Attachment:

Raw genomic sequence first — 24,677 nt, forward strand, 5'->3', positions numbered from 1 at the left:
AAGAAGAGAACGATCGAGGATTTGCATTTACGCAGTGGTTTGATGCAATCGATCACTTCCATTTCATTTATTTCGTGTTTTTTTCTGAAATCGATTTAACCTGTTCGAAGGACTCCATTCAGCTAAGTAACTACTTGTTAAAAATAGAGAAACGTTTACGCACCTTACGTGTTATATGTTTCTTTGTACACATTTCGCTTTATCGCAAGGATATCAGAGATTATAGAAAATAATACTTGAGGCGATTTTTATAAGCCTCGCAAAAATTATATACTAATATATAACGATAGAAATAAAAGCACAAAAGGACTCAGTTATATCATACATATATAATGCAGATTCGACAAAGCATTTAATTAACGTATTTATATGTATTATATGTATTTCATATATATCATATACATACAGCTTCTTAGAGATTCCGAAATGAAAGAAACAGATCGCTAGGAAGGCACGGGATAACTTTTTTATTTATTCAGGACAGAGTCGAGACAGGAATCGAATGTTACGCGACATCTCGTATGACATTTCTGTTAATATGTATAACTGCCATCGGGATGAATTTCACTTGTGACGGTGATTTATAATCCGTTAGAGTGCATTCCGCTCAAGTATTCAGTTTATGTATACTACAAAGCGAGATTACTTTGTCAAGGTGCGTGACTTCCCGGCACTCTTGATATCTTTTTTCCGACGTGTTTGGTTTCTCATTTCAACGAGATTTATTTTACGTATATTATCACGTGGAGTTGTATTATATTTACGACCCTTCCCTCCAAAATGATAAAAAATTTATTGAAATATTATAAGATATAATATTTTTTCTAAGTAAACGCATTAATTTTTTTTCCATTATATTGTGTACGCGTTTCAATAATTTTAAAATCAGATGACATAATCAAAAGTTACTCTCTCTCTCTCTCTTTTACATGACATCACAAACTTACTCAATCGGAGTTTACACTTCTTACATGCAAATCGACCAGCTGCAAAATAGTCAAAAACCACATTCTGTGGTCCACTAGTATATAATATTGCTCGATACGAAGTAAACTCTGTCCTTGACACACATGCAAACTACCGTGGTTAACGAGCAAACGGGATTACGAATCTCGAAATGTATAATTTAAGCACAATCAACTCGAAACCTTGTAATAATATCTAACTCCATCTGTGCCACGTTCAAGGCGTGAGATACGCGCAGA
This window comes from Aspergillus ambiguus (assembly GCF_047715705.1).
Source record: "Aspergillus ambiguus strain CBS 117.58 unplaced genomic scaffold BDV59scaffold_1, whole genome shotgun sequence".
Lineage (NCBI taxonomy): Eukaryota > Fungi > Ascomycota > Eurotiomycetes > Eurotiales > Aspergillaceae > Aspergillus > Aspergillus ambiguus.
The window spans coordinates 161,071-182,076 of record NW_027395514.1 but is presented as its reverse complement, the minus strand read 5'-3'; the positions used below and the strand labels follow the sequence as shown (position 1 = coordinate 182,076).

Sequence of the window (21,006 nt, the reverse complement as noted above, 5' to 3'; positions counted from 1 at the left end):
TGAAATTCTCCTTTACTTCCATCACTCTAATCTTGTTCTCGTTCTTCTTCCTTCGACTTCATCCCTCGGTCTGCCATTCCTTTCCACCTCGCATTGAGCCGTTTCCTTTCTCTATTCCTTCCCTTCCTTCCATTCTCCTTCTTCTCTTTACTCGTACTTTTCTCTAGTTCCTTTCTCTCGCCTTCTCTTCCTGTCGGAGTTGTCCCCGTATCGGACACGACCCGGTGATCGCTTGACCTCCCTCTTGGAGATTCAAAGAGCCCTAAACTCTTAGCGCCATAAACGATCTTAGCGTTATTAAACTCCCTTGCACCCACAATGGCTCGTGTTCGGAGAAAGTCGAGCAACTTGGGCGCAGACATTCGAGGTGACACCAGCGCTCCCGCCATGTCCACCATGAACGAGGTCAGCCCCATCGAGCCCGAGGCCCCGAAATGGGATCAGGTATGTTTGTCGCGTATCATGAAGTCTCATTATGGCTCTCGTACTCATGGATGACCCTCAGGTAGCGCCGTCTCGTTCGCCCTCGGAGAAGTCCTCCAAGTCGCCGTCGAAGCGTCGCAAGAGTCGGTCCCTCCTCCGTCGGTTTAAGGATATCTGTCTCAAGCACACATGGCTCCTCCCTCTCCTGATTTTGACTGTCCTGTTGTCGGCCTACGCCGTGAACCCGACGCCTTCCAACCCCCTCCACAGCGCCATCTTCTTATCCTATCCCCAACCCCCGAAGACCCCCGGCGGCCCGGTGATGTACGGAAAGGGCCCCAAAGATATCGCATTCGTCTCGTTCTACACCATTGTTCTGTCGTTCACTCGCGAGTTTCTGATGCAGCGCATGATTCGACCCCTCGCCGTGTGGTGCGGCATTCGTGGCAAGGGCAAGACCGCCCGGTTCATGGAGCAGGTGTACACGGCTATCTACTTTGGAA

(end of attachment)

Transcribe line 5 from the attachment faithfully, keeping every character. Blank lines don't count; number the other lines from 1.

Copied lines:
Lineage (NCBI taxonomy): Eukaryota > Fungi > Ascomycota > Eurotiomycetes > Eurotiales > Aspergillaceae > Aspergillus > Aspergillus ambiguus.